Last year, Sanders called out Walmart, McDonald's, American Airlines and other big firms. He says they pay workers too little and some of those workers paid so little, they qualified for food stamps. Essentially, the way he lays it out, the taxpayer is already subsidizing employees of these big profitable companies. McDonald's stopped lobbying against a hike in the federal minimum wage, that was a big change there. Amazon and Disney raised their wages for lowest paid workers. The plan comes less than a week after his wealth tax plan aimed at taxing the ultra rich.

BRIGGS: All right. Next, a tale of two cities on China's national day. A military parade in Beijing, protests in Hong Kong. We'll take you there, live.

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BRIGGS: All right. Some breaking news: protesters taking to the streets of Hong Kong as China celebrates 70 years of communist rule. That, of course, teargas being fired by police.

Just hours ago, a huge national parade in Beijing. There were more than 10,000 participants with 2,019 of them national carrying a giant flag. China's military might also on full display, all while Hong Kong, again, remains engulfed in those aforementioned protests.

Demonstrators in the neighborhood of Wan Chai were out early this morning shutting down the subway system.

Will Ripley is there live for us with the latest.

Will, it looks like things are getting very testy. What are you seeing?

WILL RIPLEY, CNN INTERNATIONAL CORRESPONDENT: Hey, Dave. Yes, just a minute ago, we had more teargas. In fact, I think that's teargas being fired. I can hear the shots. Not sure where they are landing, but we had some land next to us, which is why I have this gas mask on.

Yes, we have teargas being fire fired. So, the police are right there on that overpass, Dave. This is Admiralty, right across from Hong Kong's legislative council building.

You see protesters are trying to storm up the escalator. Let's get closer. Protesters are raising towards the position where riot police are stationed. Riot police are now firing at close range at the protesters.

Keep getting in there, Rusty, see what we can see. So, protesters with umbrellas have gone up the escalator. Police -- wow, I have never seen them fire at that close range at the protesters now pulling back.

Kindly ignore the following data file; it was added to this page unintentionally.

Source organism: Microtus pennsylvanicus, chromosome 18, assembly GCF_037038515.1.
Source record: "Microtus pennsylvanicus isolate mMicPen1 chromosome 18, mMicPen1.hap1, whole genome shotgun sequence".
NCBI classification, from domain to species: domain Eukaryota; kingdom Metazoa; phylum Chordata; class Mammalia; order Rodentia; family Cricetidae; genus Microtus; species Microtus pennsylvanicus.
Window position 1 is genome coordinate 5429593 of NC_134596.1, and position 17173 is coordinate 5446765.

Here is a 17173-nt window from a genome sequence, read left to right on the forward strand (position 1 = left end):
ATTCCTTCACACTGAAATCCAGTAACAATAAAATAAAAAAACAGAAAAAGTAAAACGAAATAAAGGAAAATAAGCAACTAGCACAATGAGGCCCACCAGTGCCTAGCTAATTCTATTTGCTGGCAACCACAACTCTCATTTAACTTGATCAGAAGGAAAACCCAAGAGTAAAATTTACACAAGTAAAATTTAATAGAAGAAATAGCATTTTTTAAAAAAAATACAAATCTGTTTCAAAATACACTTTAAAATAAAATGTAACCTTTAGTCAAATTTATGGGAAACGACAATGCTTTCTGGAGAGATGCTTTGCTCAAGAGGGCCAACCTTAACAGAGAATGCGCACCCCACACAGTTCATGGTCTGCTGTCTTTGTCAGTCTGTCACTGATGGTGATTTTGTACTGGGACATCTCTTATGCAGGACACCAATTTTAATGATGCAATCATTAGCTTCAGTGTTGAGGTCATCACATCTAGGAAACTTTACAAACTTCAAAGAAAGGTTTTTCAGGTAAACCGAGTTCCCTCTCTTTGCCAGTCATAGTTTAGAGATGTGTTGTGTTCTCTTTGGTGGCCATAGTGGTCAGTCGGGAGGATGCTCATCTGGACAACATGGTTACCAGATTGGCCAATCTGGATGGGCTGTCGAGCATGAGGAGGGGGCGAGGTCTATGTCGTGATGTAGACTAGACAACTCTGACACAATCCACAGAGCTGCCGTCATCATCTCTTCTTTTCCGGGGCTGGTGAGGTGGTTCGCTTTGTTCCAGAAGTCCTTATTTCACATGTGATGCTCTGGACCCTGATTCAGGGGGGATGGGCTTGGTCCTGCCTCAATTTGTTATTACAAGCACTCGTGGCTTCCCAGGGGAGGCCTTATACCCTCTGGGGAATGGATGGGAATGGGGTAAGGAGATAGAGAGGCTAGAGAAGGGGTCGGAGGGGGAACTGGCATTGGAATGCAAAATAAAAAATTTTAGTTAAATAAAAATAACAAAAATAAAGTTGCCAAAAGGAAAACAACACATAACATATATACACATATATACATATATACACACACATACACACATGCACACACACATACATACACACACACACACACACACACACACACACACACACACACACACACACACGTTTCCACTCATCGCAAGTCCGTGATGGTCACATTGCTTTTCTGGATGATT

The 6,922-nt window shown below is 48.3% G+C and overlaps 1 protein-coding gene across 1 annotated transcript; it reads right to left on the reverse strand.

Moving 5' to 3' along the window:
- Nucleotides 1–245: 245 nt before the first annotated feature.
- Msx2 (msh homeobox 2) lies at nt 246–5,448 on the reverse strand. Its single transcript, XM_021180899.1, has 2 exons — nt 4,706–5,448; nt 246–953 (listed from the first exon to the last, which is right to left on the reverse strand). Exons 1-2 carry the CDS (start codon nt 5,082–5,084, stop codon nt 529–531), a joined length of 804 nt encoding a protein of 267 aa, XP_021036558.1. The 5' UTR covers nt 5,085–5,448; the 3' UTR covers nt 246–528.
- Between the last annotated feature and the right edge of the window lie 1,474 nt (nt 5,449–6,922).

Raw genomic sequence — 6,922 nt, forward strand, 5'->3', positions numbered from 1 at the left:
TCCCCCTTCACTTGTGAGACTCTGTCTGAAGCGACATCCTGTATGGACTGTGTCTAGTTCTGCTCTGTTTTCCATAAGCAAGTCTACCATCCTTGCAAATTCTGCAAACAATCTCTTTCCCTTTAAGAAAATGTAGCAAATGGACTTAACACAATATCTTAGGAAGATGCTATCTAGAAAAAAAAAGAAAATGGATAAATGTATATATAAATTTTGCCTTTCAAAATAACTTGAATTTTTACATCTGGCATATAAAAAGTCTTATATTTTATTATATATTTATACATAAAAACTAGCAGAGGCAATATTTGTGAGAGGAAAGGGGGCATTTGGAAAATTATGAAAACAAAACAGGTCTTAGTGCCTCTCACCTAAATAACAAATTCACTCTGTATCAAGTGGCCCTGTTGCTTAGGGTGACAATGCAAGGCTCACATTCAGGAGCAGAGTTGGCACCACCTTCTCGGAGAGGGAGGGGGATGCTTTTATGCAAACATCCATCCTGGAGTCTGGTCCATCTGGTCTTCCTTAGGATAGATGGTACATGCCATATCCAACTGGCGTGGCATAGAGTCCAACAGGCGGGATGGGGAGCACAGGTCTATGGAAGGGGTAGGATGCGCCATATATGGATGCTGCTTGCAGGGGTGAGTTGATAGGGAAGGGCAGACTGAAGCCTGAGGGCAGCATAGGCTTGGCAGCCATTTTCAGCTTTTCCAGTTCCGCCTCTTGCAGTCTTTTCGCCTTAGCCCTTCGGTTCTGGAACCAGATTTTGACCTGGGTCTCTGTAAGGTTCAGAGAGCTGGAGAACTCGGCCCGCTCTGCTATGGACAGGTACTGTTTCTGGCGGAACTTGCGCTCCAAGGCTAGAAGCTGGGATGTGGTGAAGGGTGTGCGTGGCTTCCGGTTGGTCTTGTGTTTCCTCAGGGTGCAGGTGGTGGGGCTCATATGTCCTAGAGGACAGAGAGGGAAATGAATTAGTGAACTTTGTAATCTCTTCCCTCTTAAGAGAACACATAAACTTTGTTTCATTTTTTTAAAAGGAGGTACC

I have to tell you, this is exactly the kind of split screen moment the central government in Beijing didn't want to see happened today. They have a celebration in Beijing of China's 70th anniversary, the founding of People's Republic of China. And then you have this on the streets, you have these violent confrontations as the city's chief executive, Carrie Lam, who works on this building right here, she was in Beijing.

She was sitting in the stands celebrating alongside Chinese President Xi Jinping, along with the delegations of Hong Kong while chaos continues to erupt on the streets of the city that she runs, a city that has been gripped by a crisis now 17 weeks of consecutive protests.

It looks like somebody is receiving first aid here. We have somebody injured on the ground here. You see this person being carried off right now. It looks like one of the protesters was hurt. It is just utter chaos on the streets here of Hong Kong. And this is

October 1st. This is obviously a big day for China.

And I can tell you, Dave, from the discussions that we have had with the young protesters who have been out on streets, they say this fight does not end here.

[04:45:02]

It doesn't end today. They say they are going to keep fighting. They say it's a fight for the future of Hong Kong, a fight that's grown increasingly violent, a fight that has continued to escalate and really no end in sight as far as I can see right now, Dave.

BRIGGS: Some trying circumstances. We apologize to follow up with you. But the fight specifically for what?

RIPLEY: The fight is for -- there's five things.